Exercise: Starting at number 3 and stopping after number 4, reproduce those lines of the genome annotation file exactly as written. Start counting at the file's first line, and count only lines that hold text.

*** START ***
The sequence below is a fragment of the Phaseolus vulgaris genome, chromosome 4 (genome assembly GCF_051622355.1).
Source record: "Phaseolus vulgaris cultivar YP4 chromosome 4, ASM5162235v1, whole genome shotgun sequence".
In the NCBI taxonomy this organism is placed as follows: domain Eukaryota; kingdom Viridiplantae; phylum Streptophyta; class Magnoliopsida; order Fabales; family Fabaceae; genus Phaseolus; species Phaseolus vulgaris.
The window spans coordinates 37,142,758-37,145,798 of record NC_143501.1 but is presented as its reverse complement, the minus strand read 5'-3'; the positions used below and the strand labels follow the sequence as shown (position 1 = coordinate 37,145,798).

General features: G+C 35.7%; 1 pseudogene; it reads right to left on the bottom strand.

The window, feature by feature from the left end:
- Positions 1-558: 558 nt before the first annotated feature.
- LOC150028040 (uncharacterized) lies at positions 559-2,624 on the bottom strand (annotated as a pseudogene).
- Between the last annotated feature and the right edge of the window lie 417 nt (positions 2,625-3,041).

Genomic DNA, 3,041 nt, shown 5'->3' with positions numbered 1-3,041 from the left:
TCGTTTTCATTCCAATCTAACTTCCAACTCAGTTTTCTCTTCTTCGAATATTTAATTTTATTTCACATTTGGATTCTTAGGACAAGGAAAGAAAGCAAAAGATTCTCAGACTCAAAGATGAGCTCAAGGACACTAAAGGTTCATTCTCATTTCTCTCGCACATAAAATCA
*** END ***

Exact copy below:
In the NCBI taxonomy this organism is placed as follows: domain Eukaryota; kingdom Viridiplantae; phylum Streptophyta; class Magnoliopsida; order Fabales; family Fabaceae; genus Phaseolus; species Phaseolus vulgaris.
The window spans coordinates 37,142,758-37,145,798 of record NC_143501.1 but is presented as its reverse complement, the minus strand read 5'-3'; the positions used below and the strand labels follow the sequence as shown (position 1 = coordinate 37,145,798).